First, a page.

subsidized rice. Many states in India have a similar
program: In Orissa, for example, the poor are entitled to
55 pounds of rice a month at about 4 rupees per pound,
less than 20 percent of the market price. Currently, the
Indian parliament is debating instituting a Right to Food
Act, which would allow people to sue the government if
they are starving.
Most people living with less than 99 cents a day do not seem to act as if they are starving. If they
were, surely they would put every available penny into buying more calories. But they do not
COVID-19 drove an additions 97 million people into extreme poverty by 2020
A study of 13 developing countries found that government spending on education and
health accounted for 69% of the total reduction of economic inequality.
Nearly a billion people entered the 21st century unable to read a book or sign their names
Every second child is under poverty
die quietly in some of the poorest villages on earth, far removed from the scrutiny and the conscience of the world.
Being meek and weak in life makes these dying multitudes even more invisible in death.
If current trends continue, the Millennium Development Goals target of halving the proportion of underweight children
will be missed by 30 million children, largely because of slow progress in Southern Asia and sub-Saharan Africa
the end of poverty will require a global network
of cooperation among people who have never
met and who do not necessarily trust each other.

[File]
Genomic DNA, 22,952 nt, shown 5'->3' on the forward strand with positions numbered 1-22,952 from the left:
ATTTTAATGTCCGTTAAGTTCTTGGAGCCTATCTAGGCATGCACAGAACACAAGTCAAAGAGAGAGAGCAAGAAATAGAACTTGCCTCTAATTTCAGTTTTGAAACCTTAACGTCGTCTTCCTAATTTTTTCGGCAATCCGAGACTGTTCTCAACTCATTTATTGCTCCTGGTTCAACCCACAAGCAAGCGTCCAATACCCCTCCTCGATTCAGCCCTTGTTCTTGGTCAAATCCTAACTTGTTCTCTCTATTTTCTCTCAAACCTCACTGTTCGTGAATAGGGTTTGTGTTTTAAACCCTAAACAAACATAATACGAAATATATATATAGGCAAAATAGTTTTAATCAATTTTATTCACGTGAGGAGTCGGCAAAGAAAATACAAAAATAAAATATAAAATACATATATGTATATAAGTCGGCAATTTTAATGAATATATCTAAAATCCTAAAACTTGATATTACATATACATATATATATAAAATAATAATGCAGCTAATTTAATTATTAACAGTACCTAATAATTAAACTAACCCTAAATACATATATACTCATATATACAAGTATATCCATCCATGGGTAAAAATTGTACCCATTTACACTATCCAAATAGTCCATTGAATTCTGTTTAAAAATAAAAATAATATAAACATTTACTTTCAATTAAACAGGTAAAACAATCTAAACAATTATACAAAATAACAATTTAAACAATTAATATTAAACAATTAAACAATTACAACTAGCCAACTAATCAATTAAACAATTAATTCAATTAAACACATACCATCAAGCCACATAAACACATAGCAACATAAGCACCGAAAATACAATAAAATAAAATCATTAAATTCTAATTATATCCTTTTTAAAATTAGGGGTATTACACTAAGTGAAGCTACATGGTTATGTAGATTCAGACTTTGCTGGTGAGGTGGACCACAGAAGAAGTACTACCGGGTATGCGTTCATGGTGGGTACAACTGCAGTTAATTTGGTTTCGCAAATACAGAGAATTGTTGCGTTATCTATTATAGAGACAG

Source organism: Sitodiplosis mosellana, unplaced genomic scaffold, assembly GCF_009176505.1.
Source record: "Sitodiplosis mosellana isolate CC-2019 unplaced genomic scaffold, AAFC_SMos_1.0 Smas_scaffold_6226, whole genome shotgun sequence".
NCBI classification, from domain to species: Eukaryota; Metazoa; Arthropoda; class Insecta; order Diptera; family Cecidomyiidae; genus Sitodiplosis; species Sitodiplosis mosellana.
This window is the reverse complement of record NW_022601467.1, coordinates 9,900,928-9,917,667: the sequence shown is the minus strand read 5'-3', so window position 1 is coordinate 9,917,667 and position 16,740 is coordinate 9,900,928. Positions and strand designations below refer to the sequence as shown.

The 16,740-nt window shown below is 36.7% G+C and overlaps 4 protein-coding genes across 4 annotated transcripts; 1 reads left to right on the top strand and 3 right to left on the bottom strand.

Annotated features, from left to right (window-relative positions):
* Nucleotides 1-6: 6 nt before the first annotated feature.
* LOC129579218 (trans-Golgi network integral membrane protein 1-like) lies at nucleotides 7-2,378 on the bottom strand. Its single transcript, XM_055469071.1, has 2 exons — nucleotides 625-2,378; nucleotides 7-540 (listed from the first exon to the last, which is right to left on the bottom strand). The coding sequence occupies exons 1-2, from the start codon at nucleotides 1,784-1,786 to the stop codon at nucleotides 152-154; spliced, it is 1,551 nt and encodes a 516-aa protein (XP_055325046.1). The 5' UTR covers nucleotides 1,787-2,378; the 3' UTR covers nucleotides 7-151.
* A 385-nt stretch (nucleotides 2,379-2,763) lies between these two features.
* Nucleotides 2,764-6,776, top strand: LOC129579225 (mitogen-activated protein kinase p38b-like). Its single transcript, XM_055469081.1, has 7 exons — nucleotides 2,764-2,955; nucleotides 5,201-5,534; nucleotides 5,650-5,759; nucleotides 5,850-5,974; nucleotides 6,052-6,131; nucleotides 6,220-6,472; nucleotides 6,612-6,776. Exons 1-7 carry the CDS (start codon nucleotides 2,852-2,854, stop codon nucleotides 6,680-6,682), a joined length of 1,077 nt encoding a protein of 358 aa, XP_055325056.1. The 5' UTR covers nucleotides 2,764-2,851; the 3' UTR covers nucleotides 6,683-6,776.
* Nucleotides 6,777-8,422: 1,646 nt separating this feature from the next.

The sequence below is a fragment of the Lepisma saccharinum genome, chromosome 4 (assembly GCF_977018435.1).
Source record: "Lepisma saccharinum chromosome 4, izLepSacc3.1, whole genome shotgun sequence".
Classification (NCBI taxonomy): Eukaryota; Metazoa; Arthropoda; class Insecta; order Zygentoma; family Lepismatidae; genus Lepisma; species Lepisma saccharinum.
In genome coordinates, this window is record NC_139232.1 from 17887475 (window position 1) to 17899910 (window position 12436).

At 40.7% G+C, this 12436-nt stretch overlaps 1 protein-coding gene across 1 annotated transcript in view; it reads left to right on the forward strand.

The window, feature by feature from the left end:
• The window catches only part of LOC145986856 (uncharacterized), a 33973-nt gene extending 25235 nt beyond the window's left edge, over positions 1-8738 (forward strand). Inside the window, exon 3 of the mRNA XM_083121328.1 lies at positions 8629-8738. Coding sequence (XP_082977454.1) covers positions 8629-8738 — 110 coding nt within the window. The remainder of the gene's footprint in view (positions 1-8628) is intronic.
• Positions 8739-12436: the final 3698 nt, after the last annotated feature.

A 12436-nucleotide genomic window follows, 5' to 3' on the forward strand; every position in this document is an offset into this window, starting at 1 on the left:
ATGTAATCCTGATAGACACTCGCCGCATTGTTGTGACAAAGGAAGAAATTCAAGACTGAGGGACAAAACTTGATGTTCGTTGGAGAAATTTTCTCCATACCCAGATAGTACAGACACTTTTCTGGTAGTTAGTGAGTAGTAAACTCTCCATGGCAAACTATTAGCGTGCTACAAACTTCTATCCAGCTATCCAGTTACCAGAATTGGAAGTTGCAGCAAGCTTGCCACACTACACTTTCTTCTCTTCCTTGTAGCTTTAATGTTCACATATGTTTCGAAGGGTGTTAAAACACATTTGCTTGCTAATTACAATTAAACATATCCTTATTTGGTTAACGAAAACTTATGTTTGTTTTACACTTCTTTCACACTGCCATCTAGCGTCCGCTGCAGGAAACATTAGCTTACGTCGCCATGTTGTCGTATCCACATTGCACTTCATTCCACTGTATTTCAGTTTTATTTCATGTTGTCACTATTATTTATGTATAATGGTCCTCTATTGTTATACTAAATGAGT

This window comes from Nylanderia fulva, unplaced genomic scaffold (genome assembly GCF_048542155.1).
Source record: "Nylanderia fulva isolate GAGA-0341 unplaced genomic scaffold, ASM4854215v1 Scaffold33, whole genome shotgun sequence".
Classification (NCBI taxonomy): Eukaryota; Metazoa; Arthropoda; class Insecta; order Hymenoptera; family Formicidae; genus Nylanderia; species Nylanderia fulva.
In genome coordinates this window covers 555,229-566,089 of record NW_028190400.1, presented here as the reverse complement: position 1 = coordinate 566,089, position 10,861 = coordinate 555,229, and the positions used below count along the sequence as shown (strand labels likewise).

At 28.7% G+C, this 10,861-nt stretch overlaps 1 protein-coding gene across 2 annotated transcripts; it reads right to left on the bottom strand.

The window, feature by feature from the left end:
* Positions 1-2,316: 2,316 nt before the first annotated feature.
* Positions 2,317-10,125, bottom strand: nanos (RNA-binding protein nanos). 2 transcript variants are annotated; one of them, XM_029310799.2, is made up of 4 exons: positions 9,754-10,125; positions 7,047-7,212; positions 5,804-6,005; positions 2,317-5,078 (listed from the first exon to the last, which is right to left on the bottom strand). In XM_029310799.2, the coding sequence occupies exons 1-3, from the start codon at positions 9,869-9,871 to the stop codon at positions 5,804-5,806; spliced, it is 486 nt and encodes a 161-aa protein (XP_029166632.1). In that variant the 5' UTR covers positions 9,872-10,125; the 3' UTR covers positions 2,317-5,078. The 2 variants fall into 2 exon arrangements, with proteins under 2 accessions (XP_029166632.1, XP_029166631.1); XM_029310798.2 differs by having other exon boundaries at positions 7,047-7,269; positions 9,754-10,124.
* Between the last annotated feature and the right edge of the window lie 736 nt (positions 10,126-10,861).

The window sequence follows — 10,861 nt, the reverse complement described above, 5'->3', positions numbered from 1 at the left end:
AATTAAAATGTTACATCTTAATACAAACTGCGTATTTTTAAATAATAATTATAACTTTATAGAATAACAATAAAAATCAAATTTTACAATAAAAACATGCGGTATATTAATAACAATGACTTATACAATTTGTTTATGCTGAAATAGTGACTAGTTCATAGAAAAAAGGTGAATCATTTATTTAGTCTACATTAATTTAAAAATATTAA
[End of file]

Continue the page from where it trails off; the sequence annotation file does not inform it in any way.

One part of the puzzle is relatively easy. Most
people in the world, with a little bit of prodding,
would accept the fact that schools, clinics, roads,
electricity, ports, soil nutrients, clean drinking
water, and the like are the basic necessities not
only for a life of dignity and health, but also for
economic productivity. They would also accept
the fact that the poor may need help to meet
their basic needs, but they might be skeptical
that the world could pull off any effective way to
give that help.
The starting points of that chain are the poor
themselves. They are ready to act, both individually
and collectively. They are already hard working,
prepared to struggle to stay afloat and to get ahead.
They have a very realistic idea about their conditions
and how to improve them, not a mystical acceptance
of their fate. They are also ready to govern themselves
responsibly, ensuring that any help that they receive is
used for the benefits of the group rather than
pocketed by powerful individuals. But they are too
poor to solve their problems on their own. So, too, are
their own governments. The rich world, which could
readily provide the missing finances, wonders how to
ensure that money made available would actually
reach the poor and be an investment in ending poverty
rather than an endless provision of emergency
rations. This question can be answered by showing
how networks of mutual accountability can run
alongside the networks of financing. In short, we need
a strategy for scaling up the investments that will end
poverty, including a system of governance that
empowers the poor while holding them accountable.
In each low-income country, it is time to design a
poverty reduction strategy that can meet this